Cystopteris tenuis (Michx.) Desv.

Mackay's fragile fern

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New England Distribution

Adapted from BONAP data

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North America Distribution

Adapted from BONAP data

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Facts About

Mackay's fragile fern is a hybrid whose parents were, most likely, Southern fragile fern (Cystopteris protrusa) and an extinct relative of fragile fern.

Habitat

Cliffs, balds, or ledges, ridges or ledges, talus and rocky slopes

Characteristics

Habitat
terrestrial
New England state
  • Connecticut
  • Maine
  • Massachusetts
  • New Hampshire
  • Rhode Island
  • Vermont
Leaf divisions
  • the leaf blade is compound (divided into leaflets)
  • the leaf blade is twice compound (divided into leaflets, which are further divided into leaflets)
Plant growth form
the leaves grow from a rhizome growing at or below the ground
Spore-bearing leaflets
the spore-bearing fronds are similar in size and shape to the sterile fronds
Sorus shape
the sori are circular or kidney-shaped
Leaf stalk scales
the leaf stalk has scales
Leaf stalk hairs
there are no hairs on the leaf stalk
Leaf blade length
5–30 cm
Leaf vein tips
the veins go all the way to the edge of the leaf blade
Show All Characteristics
  • Growth form
    Life form
    the plant is herbaceous and terrestrial
    Life stage
    the plant is visible as a typical leaf-bearing fern (sporophyte)
    Spore-bearing leaflets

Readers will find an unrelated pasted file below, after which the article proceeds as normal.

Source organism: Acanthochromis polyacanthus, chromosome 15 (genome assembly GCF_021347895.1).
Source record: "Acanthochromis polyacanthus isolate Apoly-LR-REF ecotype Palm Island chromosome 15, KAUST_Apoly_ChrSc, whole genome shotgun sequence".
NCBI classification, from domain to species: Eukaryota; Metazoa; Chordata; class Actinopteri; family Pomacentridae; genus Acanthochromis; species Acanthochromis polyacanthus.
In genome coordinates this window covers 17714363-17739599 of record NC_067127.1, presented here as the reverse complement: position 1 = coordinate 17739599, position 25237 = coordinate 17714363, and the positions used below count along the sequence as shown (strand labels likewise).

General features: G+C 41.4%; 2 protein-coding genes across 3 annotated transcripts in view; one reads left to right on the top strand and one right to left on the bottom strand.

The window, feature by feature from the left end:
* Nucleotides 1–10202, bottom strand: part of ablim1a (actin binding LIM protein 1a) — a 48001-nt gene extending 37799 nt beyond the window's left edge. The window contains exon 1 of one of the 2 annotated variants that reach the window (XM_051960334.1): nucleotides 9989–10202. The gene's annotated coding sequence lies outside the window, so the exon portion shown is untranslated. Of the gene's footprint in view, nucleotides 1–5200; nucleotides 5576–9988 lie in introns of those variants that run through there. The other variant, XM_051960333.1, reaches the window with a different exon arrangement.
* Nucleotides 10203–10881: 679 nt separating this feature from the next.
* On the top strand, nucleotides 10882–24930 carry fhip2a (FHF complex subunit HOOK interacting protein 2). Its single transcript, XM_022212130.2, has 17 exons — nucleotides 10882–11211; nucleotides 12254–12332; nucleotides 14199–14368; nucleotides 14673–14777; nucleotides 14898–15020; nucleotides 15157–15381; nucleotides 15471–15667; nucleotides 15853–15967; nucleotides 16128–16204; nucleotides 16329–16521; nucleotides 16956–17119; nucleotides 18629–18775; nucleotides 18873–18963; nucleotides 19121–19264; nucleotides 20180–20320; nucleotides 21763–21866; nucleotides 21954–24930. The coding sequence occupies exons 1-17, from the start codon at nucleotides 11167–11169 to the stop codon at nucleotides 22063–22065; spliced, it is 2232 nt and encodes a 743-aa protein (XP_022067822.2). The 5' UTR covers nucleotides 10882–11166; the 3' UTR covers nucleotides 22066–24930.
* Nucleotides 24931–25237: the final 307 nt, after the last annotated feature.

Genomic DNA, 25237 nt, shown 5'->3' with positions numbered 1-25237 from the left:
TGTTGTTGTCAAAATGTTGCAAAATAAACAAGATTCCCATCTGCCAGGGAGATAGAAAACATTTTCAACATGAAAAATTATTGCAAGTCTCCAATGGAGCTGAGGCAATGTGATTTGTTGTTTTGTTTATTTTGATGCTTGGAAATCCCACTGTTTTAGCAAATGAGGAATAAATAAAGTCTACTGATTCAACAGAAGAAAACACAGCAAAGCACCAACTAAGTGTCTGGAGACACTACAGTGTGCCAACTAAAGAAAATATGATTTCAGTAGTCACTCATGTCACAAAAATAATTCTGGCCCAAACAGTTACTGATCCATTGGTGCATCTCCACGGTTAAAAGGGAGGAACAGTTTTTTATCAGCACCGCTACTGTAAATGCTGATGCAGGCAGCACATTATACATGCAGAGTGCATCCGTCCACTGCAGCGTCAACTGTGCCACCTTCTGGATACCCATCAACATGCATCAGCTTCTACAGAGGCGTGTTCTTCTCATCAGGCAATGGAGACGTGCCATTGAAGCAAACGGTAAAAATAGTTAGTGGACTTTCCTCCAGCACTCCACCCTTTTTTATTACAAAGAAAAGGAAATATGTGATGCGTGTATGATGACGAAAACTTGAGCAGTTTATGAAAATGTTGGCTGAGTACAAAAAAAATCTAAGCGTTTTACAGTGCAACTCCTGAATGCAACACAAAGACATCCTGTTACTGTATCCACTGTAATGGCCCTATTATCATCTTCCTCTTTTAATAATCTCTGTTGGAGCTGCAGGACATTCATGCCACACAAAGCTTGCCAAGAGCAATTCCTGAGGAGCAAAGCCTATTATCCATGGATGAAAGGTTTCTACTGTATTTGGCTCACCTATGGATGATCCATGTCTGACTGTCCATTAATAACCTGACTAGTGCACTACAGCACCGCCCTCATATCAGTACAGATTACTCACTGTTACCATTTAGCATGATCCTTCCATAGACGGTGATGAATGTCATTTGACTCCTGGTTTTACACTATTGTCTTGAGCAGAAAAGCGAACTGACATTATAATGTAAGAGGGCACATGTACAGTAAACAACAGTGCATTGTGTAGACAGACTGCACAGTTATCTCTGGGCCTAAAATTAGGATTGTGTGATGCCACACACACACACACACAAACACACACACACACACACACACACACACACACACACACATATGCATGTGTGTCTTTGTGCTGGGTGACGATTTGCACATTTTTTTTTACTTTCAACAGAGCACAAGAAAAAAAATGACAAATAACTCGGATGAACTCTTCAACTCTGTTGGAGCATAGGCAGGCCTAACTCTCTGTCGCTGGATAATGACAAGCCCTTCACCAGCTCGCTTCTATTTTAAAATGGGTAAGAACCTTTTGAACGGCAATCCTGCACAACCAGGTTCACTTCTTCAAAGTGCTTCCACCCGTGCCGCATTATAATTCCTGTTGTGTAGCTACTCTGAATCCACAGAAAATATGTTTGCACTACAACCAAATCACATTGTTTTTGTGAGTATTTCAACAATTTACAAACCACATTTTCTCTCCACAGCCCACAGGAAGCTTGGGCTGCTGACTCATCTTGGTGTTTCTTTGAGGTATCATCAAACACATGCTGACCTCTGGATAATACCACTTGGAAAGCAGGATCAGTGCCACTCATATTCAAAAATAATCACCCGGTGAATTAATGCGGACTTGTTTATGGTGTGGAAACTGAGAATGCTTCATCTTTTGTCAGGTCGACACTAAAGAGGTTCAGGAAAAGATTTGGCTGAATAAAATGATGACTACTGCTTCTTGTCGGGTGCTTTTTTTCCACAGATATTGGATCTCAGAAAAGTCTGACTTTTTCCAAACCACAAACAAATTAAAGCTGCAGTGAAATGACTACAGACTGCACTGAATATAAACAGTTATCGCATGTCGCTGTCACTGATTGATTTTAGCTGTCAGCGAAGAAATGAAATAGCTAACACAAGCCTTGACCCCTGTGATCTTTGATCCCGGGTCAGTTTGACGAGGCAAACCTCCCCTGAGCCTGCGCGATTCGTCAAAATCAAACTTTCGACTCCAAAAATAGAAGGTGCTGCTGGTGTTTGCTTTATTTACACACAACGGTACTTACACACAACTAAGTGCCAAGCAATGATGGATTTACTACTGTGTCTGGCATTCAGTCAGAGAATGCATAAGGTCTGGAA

the spore-bearing fronds are similar in size and shape to the sterile fronds
  • Leaves
    Features of leaves
    there are no special features on the leaves
    Leaf blade length
    5–30 cm
    Leaf blade shape
    • the leaf blades are widest above the base, then taper narrowly towards the tip (lanceolate)
    • the leaf blades are widest near the middle and tapered towards the base and tip (elliptic)
    Leaf blade width
    At least 3 cm
    Leaf divisions
    • the leaf blade is compound (divided into leaflets)
    • the leaf blade is twice compound (divided into leaflets, which are further divided into leaflets)
    Leaf lifespan
    the leaves drop off in winter
    Leaf stalk color
    yellow to brown
    Leaf stalk hairs
    there are no hairs on the leaf stalk
    Leaf stalk length
    30–272 mm
    Leaf stalk relative length
    the leaf stalk is more than three quarters as long as the blade
    Leaf stalk scale location
    the scales are present only on the lower half of the leaf stalk
    Leaf stalk scales
    the leaf stalk has scales
    Leaf stalk vessels
    2 bundles
    Leaf vein branching
    the secondary veins of the leaf blade branch dichotomously (two equal branches at each branch point)
    Leaf vein tips
    the veins go all the way to the edge of the leaf blade
    Leaflet relative size
    the bottom leaflets are about half as long as, to slightly longer than, the leaflets from the middle of the frond
    Leaflet stalks